The Twentieth Century brought with it vast changes for the peoples of West Africa. The yoke of colonialism bound them together into a new political, economic, and social order. It was as if hundreds of years of history had suddenly ended, and begun again anew. In the wake of the Berlin West Africa Conference, in 1885, the great powers of Europe - Britain, France, Germany, and even Portugal and Belgium - had carved up West Africa among themselves. European overlords either completely replaced, or else adopted a "supervisory" position over the native African authorities. Proud kingdoms, like those of the Asante, Benin, and Dahomey, found themselves forced to adapt or disappear, as West Africans struggled to make sense of a world that had been turned completely upside down and inside out. For "inside out," could easily describe the reversal of economic roles that came along with European conquest. Formerly, European traders had stayed close to the coast, allowing the African rulers and merchants to supply Europe and her New World colonies with slaves and other "merchandise." The British had finally succeeded in ending the slave trade some years before, and many of the coastal kingdoms of West Africa had languished as a result. Some had been almost wholly dependent upon the trade in human beings - now there would have to be new sources of revenue. For the most part, these new sources of income would be developed by Europeans who would exploit West Africa's people and resources for the benefit of their home countries. However, the Africans would also learn from their new masters. Some of them would obtain a Western education, or work to introduce the ideas of the modern industrial world to Africa. European science, technology, education, political, economic, cultural, and religious ideas would all have a profound impact on West Africa.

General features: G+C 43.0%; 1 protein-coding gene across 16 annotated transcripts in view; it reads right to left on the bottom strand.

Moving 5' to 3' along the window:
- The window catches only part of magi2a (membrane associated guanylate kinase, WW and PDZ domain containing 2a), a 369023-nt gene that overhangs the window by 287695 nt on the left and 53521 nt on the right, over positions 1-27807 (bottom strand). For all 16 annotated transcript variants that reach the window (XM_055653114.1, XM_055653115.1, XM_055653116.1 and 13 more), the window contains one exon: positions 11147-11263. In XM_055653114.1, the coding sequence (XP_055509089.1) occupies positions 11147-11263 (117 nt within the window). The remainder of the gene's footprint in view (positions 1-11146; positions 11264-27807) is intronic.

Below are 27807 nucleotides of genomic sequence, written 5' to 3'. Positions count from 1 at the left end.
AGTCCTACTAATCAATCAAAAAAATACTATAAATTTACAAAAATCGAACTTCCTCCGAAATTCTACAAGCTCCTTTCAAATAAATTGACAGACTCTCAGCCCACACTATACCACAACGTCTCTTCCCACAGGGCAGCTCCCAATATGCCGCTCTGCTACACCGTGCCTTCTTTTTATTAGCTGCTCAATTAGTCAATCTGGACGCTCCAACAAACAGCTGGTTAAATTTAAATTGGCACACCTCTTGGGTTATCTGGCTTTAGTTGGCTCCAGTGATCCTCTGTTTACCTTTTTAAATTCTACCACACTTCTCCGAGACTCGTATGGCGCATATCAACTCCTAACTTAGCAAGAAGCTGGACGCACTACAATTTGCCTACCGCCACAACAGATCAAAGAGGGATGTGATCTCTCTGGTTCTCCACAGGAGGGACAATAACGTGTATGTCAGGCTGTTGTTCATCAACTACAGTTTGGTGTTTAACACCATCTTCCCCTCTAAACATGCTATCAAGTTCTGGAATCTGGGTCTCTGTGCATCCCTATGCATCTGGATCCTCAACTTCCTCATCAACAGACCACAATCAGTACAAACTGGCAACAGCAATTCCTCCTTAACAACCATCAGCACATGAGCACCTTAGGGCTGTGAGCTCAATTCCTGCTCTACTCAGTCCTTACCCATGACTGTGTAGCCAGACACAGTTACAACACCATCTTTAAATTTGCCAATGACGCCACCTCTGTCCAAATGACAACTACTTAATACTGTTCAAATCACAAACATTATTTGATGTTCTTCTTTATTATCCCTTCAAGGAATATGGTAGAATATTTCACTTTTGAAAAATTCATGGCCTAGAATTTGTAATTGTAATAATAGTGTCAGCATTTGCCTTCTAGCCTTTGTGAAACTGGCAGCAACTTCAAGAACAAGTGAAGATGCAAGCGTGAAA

The pre-colonial relationship between Europeans and West Africans was one of mutual trade.